Reviews for Geckos

Library Media Connection Reviews 2010 March/April
These titles offer emergent readers the opportunity to satisfy their curiosity for slithering, scaly, and tongue-snapping reptiles. With very simple text, colorful photographs, and well-designed format, each book provides younger readers with the ability to begin learning how information books are organized while finding fun facts on these unique and always-interesting reptiles. Special features include a note to parents and teachers, an extended glossary of definitions of terms used within the text, a locator map of where to find these reptiles, an illustrated life cycle chart, and a list of safe websites to learn more. While each photograph showcases the reptile's special features, any photos of the reptile chomping on unlucky prey might be shocking to younger readers who are just discovering the truth about the circle of life. This series would be an excellent addition for librarians seeking to provide early readers with information books that they can easily master while providin them with just enough content to satisfy their curiosity. Table of Contents. Index. Recommended. Shonda Brisco, Curriculum Materials Librarian, Oklahoma State University, Stillwater, Oklahoma ¬ 2010 Linworth Publishing, Inc.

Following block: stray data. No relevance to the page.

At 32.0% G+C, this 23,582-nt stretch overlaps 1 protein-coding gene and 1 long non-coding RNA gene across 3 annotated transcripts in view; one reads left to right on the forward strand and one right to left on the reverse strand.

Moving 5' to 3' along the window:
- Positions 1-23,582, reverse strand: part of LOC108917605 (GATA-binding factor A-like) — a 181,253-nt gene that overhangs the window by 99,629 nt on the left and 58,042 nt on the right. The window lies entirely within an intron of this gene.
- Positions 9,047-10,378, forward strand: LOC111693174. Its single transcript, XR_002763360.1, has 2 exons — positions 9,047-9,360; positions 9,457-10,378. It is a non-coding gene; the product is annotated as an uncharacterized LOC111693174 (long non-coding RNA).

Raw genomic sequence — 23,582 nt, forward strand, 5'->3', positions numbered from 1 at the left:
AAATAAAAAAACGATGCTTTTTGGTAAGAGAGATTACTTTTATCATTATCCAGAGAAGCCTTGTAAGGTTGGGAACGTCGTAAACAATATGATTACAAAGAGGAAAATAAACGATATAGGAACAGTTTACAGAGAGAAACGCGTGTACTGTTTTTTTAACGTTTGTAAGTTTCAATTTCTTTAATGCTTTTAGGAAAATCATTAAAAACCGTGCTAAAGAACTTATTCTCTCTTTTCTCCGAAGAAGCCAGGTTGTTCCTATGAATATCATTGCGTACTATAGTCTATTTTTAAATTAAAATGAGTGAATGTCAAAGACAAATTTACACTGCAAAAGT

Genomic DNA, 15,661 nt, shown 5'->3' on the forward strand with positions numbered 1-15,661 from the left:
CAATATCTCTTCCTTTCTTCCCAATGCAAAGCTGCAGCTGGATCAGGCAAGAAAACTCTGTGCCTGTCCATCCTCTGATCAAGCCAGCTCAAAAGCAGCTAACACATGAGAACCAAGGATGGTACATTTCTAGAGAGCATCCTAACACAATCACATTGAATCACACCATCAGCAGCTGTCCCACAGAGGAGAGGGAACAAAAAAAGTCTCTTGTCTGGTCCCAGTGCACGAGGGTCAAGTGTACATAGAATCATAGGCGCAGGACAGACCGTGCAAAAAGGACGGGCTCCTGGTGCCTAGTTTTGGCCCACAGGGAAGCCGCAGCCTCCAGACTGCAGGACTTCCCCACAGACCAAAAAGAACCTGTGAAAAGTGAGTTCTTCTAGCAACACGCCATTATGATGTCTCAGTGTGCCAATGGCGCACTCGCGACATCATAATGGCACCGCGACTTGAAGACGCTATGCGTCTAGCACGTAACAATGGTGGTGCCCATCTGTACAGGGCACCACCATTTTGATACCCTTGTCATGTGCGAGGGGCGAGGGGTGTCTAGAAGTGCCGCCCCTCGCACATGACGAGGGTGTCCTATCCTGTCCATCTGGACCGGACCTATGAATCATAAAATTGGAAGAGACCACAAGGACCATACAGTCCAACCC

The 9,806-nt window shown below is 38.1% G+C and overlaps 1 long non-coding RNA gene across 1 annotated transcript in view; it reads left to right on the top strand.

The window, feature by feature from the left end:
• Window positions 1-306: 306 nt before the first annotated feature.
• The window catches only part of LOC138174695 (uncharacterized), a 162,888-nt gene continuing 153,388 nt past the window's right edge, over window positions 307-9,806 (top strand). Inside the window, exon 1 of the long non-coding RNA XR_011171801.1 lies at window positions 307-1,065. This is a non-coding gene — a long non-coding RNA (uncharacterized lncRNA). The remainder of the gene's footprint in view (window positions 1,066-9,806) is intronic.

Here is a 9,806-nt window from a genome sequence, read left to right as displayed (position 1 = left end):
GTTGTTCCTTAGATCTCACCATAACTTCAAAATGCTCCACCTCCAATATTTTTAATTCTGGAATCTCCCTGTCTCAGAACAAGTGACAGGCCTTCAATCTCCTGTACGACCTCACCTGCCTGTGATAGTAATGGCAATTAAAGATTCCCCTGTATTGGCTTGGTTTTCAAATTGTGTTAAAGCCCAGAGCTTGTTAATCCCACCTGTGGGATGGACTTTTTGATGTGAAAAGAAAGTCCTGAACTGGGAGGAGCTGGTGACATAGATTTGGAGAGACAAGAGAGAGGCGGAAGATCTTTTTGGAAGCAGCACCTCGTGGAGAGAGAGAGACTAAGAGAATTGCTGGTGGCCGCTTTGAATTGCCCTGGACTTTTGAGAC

School Library Journal Reviews 2009 November

Gr 1-3-The reptiles in this series, some of which are kept as pets, are explored and photographed in their natural, exotic habitats. The books provide rudimentary introductions to the creatures through spreads that feature one or two simply written sentences opposite a full-page photograph. Geckos, for instance, describes the lizards as making a "squeaky noise" and having "sticky toes." Gila Monsters informs readers that the creature's bite is poisonous and that it can have a 20-year lifespan. Each title includes a range map. Some graphic photos are included, such as one in Chameleons that shows the creature swallowing another lizard, and another in Horned Lizards that depicts the animal after it has shot blood from its eyes as a defense. Though the photographs are well reproduced, the titles have a muted appearance and an old-fashioned layout. Extras in each book include a "Life Cycle" illustration and a recommendation to use the publisher's Fact Hound Web site, which offers related Internet resources. Readers may be drawn to this series to learn more about uncommon reptiles, but the books lack visual appeal.

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